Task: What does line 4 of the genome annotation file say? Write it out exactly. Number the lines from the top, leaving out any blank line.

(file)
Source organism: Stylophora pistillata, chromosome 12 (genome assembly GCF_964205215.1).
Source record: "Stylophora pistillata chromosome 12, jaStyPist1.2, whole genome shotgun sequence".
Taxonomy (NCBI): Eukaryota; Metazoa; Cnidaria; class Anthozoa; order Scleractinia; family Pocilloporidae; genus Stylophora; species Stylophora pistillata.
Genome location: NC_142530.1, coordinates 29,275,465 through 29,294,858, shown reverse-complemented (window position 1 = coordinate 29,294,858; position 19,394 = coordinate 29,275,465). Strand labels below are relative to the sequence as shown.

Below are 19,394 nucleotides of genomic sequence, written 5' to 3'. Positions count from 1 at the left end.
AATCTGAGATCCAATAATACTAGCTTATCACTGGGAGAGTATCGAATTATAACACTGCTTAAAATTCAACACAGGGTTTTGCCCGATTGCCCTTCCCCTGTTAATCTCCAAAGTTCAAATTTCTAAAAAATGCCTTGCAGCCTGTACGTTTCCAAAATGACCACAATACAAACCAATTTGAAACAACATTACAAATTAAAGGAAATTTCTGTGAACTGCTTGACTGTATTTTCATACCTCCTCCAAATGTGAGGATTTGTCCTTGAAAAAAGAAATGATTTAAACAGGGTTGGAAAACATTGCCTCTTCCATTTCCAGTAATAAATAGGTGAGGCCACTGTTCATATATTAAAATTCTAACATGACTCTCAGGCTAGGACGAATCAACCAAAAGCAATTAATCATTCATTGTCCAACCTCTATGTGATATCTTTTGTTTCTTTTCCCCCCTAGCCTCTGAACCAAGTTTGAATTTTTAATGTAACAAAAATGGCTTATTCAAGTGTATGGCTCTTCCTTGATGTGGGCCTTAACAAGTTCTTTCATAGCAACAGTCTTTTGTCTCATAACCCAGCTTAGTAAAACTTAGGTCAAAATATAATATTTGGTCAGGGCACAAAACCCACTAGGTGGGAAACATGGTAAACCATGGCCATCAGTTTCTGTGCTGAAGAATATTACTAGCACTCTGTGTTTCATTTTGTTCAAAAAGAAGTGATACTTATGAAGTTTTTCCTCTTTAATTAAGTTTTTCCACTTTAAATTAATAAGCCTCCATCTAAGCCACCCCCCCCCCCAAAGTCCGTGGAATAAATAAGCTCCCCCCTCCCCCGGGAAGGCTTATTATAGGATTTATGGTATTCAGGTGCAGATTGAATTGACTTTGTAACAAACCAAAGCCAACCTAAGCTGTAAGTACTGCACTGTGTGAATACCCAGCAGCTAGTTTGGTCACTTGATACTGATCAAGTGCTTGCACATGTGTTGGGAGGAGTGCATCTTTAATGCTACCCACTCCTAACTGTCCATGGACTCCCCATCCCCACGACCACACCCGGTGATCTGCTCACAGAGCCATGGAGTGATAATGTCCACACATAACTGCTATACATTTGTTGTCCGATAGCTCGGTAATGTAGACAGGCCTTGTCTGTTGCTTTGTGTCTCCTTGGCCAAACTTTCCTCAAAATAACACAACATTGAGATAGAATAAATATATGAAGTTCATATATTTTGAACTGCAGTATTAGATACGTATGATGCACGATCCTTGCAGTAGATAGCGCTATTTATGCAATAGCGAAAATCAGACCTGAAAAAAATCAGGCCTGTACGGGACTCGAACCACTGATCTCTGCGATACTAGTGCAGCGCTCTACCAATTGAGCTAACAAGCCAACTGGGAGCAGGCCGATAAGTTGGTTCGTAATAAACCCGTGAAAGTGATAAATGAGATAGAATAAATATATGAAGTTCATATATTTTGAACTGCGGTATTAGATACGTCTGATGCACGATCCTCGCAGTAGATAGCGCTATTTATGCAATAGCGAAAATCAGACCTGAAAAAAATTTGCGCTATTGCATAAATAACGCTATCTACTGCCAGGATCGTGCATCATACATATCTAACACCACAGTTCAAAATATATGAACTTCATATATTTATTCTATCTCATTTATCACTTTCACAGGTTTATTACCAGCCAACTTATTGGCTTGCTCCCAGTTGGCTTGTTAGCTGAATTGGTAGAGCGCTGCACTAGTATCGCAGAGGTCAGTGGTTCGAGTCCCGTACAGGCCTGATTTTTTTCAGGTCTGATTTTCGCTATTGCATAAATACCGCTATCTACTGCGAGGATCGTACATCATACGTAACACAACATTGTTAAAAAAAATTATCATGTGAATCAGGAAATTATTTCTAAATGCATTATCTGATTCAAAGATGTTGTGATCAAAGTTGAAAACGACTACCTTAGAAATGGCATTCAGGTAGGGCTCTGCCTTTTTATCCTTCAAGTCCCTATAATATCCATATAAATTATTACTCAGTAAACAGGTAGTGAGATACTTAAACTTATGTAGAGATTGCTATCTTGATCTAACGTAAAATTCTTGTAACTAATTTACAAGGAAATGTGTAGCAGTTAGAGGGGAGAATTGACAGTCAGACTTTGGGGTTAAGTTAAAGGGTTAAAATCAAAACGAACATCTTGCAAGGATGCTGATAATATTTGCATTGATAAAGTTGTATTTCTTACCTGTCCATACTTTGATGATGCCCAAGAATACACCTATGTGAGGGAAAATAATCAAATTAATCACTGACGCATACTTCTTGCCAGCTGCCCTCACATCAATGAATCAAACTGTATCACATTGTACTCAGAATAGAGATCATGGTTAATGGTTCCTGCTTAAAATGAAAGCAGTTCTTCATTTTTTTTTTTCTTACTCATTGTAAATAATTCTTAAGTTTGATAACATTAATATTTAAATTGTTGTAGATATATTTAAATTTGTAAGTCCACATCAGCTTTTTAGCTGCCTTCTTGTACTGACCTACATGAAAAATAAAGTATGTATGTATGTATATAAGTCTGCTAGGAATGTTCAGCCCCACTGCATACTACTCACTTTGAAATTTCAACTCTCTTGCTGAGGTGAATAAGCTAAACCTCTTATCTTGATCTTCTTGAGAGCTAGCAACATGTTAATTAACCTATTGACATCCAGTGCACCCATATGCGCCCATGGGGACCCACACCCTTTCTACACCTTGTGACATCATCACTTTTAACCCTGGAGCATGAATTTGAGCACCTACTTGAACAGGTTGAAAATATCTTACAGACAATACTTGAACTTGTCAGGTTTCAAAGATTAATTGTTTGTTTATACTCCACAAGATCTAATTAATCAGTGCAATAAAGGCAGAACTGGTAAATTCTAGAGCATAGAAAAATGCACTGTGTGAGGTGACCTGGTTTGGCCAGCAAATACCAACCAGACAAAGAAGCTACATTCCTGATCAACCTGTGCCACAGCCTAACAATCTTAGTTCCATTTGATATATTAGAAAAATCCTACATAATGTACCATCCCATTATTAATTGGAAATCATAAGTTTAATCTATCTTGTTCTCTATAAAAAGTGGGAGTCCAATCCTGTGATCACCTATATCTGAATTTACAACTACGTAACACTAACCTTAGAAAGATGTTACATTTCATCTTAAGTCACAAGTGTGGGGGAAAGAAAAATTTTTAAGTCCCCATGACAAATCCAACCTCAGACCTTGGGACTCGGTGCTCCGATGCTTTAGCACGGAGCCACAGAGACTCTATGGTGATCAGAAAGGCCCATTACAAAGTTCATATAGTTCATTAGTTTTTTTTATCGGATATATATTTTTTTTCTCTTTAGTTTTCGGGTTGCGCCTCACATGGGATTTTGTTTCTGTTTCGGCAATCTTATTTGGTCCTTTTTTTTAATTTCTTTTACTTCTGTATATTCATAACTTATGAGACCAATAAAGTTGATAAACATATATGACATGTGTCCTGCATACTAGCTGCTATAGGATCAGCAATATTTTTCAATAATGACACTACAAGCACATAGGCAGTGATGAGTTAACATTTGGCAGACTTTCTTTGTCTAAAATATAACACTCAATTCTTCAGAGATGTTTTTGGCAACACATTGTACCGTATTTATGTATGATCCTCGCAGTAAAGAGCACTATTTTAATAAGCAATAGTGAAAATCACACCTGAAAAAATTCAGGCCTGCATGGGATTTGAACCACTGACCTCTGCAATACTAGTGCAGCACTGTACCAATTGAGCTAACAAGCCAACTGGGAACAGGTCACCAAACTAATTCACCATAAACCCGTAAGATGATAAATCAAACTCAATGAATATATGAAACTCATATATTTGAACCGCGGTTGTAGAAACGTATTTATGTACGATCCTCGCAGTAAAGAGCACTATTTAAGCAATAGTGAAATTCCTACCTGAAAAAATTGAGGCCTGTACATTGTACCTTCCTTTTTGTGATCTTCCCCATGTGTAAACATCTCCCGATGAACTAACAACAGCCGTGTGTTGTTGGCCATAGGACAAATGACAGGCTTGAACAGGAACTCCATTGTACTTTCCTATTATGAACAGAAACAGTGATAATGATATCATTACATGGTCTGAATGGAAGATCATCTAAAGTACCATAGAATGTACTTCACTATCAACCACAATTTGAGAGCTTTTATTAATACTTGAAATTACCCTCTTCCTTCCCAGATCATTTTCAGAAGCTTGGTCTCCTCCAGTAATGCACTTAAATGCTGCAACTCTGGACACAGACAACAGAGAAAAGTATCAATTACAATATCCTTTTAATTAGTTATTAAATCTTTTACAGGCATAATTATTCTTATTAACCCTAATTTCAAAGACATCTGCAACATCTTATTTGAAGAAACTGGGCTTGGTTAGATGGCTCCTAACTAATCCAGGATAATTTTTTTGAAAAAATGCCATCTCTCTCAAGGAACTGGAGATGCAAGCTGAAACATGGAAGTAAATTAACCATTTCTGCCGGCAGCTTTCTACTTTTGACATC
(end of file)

Genome location: NC_142530.1, coordinates 29,275,465 through 29,294,858, shown reverse-complemented (window position 1 = coordinate 29,294,858; position 19,394 = coordinate 29,275,465). Strand labels below are relative to the sequence as shown.